Rich Country, Poor Country: The Multinational as Change Agent by Benjamin F. BoboRich Country, Poor Country: The Multinational as Change Agent by Benjamin F. Bobo

Rich Country, Poor Country: The Multinational as Change Agent

byBenjamin F. Bobo

Hardcover | May 1, 2005

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In this series of essays that span over 20 years of research, Benjamin Bobo builds the case for multinational corporations to take an active role in combating poverty around the world. Citing sobering statistics (for example, three-fourths of the world's nations are classified as "Third World" and four-fifths of the world's people live in these nations), Bobo argues that huge corporate entities not only have the wherewithal but an obligation to alleviate the suffering that results from a lack of economic resources and opportunity. Through these provocative and forward-looking essays, he presents a theoretical and practical framework for multinationals to stimulate economic development in the Third World--providing access to capital, entrepreneurial expertise, and emerging technologies.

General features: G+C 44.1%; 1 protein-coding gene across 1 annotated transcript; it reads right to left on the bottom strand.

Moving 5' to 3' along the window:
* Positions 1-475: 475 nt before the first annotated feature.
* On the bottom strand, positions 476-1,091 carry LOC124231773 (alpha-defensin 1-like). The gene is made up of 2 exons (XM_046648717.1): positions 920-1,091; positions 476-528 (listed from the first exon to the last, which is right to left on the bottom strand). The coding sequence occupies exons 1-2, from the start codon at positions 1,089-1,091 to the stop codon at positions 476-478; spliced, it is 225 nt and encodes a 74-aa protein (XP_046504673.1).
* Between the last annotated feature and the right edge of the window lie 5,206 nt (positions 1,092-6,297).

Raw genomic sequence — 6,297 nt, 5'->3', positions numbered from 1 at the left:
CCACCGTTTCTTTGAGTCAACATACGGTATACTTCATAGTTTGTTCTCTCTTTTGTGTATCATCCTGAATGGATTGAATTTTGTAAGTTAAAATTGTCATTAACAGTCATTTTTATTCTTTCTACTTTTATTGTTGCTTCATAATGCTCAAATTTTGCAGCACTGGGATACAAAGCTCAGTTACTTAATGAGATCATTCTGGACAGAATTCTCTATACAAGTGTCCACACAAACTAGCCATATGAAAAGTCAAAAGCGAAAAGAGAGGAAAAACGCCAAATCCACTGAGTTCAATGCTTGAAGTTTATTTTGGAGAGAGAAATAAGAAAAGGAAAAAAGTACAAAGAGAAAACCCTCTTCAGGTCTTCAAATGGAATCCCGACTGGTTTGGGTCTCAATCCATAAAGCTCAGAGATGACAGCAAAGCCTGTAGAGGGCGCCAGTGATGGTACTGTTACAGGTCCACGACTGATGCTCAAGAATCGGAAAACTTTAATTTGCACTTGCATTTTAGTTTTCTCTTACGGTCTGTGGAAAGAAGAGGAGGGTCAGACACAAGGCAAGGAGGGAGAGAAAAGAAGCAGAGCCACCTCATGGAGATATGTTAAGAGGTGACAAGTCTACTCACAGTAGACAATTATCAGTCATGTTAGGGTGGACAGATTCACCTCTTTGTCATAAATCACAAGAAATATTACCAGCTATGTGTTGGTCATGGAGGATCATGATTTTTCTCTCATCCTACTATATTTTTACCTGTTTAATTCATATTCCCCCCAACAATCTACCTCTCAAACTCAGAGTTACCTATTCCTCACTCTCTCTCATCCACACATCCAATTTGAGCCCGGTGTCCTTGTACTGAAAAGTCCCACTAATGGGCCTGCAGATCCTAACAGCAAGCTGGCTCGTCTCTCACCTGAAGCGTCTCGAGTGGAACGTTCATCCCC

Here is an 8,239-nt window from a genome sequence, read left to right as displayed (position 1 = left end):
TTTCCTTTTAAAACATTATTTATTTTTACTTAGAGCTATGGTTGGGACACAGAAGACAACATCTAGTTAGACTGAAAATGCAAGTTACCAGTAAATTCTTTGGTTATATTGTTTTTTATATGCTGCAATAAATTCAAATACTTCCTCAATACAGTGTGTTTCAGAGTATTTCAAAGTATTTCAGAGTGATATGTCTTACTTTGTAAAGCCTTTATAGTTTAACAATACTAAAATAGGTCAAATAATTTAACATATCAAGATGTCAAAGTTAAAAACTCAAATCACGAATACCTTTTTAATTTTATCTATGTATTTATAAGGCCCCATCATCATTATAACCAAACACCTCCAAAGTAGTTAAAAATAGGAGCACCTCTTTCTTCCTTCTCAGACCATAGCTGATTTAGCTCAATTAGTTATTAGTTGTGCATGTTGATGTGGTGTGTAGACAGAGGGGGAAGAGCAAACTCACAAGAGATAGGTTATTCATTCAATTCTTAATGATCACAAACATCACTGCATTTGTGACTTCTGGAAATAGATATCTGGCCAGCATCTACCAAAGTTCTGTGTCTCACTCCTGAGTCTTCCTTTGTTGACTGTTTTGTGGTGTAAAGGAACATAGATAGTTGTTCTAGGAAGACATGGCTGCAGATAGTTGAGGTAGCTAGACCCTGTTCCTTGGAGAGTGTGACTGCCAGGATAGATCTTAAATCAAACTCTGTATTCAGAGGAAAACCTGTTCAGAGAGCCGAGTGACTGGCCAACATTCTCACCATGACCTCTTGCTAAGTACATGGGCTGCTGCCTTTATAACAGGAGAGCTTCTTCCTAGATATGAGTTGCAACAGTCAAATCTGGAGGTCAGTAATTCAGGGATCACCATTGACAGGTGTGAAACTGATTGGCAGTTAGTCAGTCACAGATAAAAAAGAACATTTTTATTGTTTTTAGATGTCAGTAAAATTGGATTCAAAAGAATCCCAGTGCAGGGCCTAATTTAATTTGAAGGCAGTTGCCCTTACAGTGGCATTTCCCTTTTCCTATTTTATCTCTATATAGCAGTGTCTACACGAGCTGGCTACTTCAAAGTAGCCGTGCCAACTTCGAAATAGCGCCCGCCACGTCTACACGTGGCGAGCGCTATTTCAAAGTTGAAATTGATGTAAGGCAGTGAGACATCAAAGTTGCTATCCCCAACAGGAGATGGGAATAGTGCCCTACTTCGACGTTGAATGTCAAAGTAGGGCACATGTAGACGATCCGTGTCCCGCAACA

Title:Rich Country, Poor Country: The Multinational as Change AgentFormat:HardcoverDimensions:258 pages, 9.21 × 6.14 × 0.63 inPublished:May 1, 2005Publisher:ABC-Clio, LLCLanguage:English

The following ISBNs are associated with this title:

ISBN - 10:0275979288

ISBN - 13:9780275979287


Editorial Reviews

"Bobo (finance, Loyola Marymount U.) feels strongly that income inequality between rich and poor nations and the deep poverty of the Third World can be effectively addressed by the multinational corporation. He presents 14 previously published essays that address the matter from a variety of angles, discussing such matters as MNC-host country relationships in Africa, the possibilities of MNCS putting aside exploitative practices in recognition that poor countries may otherwise unite against them, the attitudes of policymakers in poor countries and in MNCs, the lessons from conflict and conflict resolution models, expanding the corporate model of wealth maximization to include Third World stakeholders, and the issue of a new pedagogy in support of such a model."-Reference & Research Book News